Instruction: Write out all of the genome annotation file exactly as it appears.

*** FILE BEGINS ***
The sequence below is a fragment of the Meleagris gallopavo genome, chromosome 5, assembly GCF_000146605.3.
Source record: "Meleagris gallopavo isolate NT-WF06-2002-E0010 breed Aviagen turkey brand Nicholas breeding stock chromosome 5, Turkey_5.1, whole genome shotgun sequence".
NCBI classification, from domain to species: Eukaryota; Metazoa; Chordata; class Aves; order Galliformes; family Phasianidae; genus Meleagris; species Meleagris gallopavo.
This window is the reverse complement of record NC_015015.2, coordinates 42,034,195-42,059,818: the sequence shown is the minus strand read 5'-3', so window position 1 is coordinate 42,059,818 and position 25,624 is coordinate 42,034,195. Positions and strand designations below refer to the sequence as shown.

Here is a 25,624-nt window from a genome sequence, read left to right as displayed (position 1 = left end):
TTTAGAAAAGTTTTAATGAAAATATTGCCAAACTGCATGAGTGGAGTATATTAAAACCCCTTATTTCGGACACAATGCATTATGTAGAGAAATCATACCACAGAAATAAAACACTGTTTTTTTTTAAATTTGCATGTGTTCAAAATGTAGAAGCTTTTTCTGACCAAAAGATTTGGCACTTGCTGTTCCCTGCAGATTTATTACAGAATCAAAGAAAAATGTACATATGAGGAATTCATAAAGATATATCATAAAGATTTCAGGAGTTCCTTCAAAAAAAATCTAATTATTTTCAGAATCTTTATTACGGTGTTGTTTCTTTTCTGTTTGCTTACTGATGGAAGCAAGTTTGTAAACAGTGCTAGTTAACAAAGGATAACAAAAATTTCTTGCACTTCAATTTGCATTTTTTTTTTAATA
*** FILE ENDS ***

The sequence below is a fragment of the Meleagris gallopavo genome, chromosome 5, assembly GCF_000146605.3.
Source record: "Meleagris gallopavo isolate NT-WF06-2002-E0010 breed Aviagen turkey brand Nicholas breeding stock chromosome 5, Turkey_5.1, whole genome shotgun sequence".
NCBI classification, from domain to species: Eukaryota; Metazoa; Chordata; class Aves; order Galliformes; family Phasianidae; genus Meleagris; species Meleagris gallopavo.
This window is the reverse complement of record NC_015015.2, coordinates 42,034,195-42,059,818: the sequence shown is the minus strand read 5'-3', so window position 1 is coordinate 42,059,818 and position 25,624 is coordinate 42,034,195. Positions and strand designations below refer to the sequence as shown.

Here is a 25,624-nt window from a genome sequence, read left to right as displayed (position 1 = left end):
TTTAGAAAAGTTTTAATGAAAATATTGCCAAACTGCATGAGTGGAGTATATTAAAACCCCTTATTTCGGACACAATGCATTATGTAGAGAAATCATACCACAGAAATAAAACACTGTTTTTTTTTAAATTTGCATGTGTTCAAAATGTAGAAGCTTTTTCTGACCAAAAGATTTGGCACTTGCTGTTCCCTGCAGATTTATTACAGAATCAAAGAAAAATGTACATATGAGGAATTCATAAAGATATATCATAAAGATTTCAGGAGTTCCTTCAAAAAAAATCTAATTATTTTCAGAATCTTTATTACGGTGTTGTTTCTTTTCTGTTTGCTTACTGATGGAAGCAAGTTTGTAAACAGTGCTAGTTAACAAAGGATAACAAAAATTTCTTGCACTTCAATTTGCATTTTTTTTTTAATA